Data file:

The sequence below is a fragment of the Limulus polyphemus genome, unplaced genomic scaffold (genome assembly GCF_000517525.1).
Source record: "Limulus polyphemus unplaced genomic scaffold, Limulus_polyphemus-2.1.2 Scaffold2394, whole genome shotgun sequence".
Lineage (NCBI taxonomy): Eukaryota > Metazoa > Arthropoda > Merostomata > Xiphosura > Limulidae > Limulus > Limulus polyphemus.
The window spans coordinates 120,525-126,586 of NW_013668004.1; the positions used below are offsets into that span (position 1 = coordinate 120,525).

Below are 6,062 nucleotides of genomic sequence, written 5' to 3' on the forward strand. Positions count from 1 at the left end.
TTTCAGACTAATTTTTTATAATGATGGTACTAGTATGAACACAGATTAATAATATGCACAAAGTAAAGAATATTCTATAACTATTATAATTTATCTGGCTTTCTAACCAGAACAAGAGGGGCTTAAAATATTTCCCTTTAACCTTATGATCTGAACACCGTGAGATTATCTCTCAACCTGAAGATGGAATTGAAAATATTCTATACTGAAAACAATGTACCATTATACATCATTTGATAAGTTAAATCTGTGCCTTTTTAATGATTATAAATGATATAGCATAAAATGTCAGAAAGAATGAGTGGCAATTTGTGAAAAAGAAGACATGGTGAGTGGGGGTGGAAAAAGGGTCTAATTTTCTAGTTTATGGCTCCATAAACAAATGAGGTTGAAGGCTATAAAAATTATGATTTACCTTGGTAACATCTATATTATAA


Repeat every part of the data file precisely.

The sequence below is a fragment of the Limulus polyphemus genome, unplaced genomic scaffold (genome assembly GCF_000517525.1).
Source record: "Limulus polyphemus unplaced genomic scaffold, Limulus_polyphemus-2.1.2 Scaffold2394, whole genome shotgun sequence".
Lineage (NCBI taxonomy): Eukaryota > Metazoa > Arthropoda > Merostomata > Xiphosura > Limulidae > Limulus > Limulus polyphemus.
The window spans coordinates 120,525-126,586 of NW_013668004.1; the positions used below are offsets into that span (position 1 = coordinate 120,525).

Below are 6,062 nucleotides of genomic sequence, written 5' to 3' on the forward strand. Positions count from 1 at the left end.
TTTCAGACTAATTTTTTATAATGATGGTACTAGTATGAACACAGATTAATAATATGCACAAAGTAAAGAATATTCTATAACTATTATAATTTATCTGGCTTTCTAACCAGAACAAGAGGGGCTTAAAATATTTCCCTTTAACCTTATGATCTGAACACCGTGAGATTATCTCTCAACCTGAAGATGGAATTGAAAATATTCTATACTGAAAACAATGTACCATTATACATCATTTGATAAGTTAAATCTGTGCCTTTTTAATGATTATAAATGATATAGCATAAAATGTCAGAAAGAATGAGTGGCAATTTGTGAAAAAGAAGACATGGTGAGTGGGGGTGGAAAAAGGGTCTAATTTTCTAGTTTATGGCTCCATAAACAAATGAGGTTGAAGGCTATAAAAATTATGATTTACCTTGGTAACATCTATATTATAA